Sunday, 28 February 2010

28 Feb: Afternoon ride to Royston

It had been raining heavily all night and all morning, but miraculously the rain stopped completely at 2pm, just in time for this afternoon's club ride to Royston. Not surprisingly there was a small turnout at Brookside: just me, Gareth (our leader today), Mike K and Jacob.

Gareth led us south along Trumpington Road to Addenbrooke's and along the DNA path to Great Shelford. Although there was no rain at all for the whole ride, evidence of the previous night's rainfall was all around us, with wet roads and enormous puddles.

After reaching Great Shelford we followed a loop past the station and then took the road to Whittlesford. Somewhere along the way we stopped to admire a fine display of snowdrops.

We crossed the A505 and continued through Duxford and Ickleton and then up Coploe Hill. Half way up the hill we turned right to Elmdon.

After Elmdon we dropped down to the B1039 and continued on to Duddenhoe End. By now I was riding some way ahead of the group, and perhaps inevitably I lost them briefly before meeting up again at the cricket field on Langley Upper Green. Apparently we had taken slightly different routes through Duddenhoe End. From Upper Green we continued to Lower Green. This marked the most southerly part of today's ride, and it was time to turn north towards Royston.

It was now 4.10pm, with the signpost at Lower Green saying that it was 7 miles to Royston. I suggested to Gareth that we should call Tina and let her know we would be slightly late for tea, but Gareth said that he had arranged tea for 5pm. leaving us plenty of time.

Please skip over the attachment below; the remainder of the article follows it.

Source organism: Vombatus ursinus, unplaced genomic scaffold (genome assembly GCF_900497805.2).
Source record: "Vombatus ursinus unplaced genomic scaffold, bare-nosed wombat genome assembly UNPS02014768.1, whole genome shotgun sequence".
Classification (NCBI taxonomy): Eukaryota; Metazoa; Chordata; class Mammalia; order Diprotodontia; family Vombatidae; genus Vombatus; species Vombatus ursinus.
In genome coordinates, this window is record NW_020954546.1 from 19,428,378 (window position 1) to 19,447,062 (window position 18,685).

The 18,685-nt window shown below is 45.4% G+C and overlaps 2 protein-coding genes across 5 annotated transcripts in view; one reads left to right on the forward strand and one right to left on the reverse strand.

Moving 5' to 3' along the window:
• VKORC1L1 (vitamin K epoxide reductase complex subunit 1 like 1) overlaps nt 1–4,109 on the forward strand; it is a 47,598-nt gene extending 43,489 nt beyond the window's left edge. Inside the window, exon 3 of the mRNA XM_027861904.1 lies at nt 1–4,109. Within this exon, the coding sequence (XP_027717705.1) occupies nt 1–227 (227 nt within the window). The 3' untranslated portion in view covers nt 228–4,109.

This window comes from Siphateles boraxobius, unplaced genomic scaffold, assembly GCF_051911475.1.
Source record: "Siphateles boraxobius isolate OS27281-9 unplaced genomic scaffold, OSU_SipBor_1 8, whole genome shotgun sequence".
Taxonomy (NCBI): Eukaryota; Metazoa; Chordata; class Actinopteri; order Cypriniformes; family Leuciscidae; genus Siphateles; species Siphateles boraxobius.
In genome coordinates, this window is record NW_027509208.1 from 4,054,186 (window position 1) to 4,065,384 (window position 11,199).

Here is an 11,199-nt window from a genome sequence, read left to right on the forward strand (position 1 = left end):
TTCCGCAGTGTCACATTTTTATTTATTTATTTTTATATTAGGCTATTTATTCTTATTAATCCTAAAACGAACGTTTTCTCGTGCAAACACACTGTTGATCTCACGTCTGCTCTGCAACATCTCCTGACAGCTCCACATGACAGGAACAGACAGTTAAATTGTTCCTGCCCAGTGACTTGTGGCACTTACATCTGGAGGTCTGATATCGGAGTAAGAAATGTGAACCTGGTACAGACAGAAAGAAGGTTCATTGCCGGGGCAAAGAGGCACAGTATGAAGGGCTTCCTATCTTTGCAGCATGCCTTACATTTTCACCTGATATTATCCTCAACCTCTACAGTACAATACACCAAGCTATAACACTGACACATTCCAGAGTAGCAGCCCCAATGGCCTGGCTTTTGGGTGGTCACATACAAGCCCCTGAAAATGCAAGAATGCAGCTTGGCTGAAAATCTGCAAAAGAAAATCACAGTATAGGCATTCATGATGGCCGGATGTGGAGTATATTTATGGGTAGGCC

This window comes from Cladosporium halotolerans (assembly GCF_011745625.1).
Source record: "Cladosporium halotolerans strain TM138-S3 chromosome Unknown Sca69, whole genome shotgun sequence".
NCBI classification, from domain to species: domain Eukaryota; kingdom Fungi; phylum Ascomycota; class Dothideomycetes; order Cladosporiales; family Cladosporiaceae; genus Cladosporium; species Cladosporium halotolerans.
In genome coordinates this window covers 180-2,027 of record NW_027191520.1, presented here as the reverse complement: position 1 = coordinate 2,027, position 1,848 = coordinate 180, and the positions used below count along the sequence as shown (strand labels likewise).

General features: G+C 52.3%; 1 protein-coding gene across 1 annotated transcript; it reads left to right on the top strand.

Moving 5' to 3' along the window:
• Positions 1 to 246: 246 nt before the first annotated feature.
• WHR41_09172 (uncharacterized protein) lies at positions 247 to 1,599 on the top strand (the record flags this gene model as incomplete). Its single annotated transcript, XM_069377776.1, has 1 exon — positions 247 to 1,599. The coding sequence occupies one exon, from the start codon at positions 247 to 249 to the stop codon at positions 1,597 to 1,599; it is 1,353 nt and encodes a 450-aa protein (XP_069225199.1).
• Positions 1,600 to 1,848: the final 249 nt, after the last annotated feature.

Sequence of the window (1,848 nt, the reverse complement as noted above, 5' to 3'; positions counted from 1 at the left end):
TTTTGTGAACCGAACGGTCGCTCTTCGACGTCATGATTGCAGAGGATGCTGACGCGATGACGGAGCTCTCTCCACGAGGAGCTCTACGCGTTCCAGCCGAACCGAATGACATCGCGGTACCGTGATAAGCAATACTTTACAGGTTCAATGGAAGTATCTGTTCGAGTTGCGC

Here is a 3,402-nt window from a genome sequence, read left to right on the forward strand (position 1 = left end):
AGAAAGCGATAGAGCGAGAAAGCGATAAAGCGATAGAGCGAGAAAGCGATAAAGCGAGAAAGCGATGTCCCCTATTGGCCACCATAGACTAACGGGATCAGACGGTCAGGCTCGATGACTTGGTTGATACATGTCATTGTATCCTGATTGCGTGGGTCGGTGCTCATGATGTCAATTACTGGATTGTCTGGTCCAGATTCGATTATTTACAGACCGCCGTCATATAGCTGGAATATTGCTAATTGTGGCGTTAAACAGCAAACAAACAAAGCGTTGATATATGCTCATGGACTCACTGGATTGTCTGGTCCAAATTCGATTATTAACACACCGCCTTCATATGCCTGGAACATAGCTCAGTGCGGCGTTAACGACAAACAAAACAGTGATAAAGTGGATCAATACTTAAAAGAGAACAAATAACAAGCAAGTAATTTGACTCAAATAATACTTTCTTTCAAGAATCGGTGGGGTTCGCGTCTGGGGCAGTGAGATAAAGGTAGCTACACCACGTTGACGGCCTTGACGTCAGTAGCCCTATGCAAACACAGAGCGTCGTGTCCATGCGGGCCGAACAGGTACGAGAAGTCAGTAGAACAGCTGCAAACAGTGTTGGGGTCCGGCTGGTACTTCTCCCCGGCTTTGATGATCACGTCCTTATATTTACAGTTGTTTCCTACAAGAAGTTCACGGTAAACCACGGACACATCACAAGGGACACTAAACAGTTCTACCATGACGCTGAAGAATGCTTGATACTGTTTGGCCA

So we turned right and followed the lovely little road through Little Chishill to Shaftenhoe End. Water was streaming off the sodden fields and running down the road in torrents; and when we reached Shaftenhoe End we encountered a huge flood which we had no option but to ride straight through.

After another mile or so we were in Barley, where we picked up the B1039 which took us all the way down to Royston.

We reached Tina's house in Royston just after 5pm, where we found Tina waiting with pots of tea and coffee and a fine spread of sandwiches and home-made cakes. It was good to see Bob and Myrtle were also there; they live just round the corner. Inevitably there was no sign of the day ride - if anyone had ventured out this morning they would have long returned home to dry off. Many thanks, Tina, for an excellent tea.

After tea we switched on our lights and returned home to Cambridge. We started with a short ride north along the A1198 as far as Kneesworth where we turned right onto the quieter road to Meldreth. We had a slight tailwind behind us as we made an easy progress through Shepreth, Barrington, over Chapel Hill to Haslingfield and finally through Barton back to Cambridge. I was back in Cambridge by about 7.30pm after 48 miles.

View this GPS track on a larger map

Sunday, 21 February 2010

21 Feb: Day ride to Malton, Hinxworth and Waresley

It was snowing when I rode across Cambridge to Brookside for the start of today's all-day ride. It wasn't settling, but it was definitely snowing. So I wasn't that surprised to find that only four others waiting at the start: Tom (our leader), Alasdair, Mick and Brian. We set off along Barton Road for Comberton; it soon stopped snowing but it remained dull and damp and there was a coating of slush on the road.

At Comberton we turned left into South Street which took us down to the A603. We crossed over and continued through Harlton to Haslingfield. We climbed Chapel Hill and dropped down into Barrington, where we turned right for Orwell and the road to Malton. At Malton Golf Club we stopped for coffee.

I think Malton Golf Club is one of my favourite coffee stops, one where we always seem to get a friendly welcome from the staff. There's a full menu of food and drink; Alasdair chose a bacon baguette whilst I ordered a toasted teacake, which we ate whilst I browsed the Sunday papers.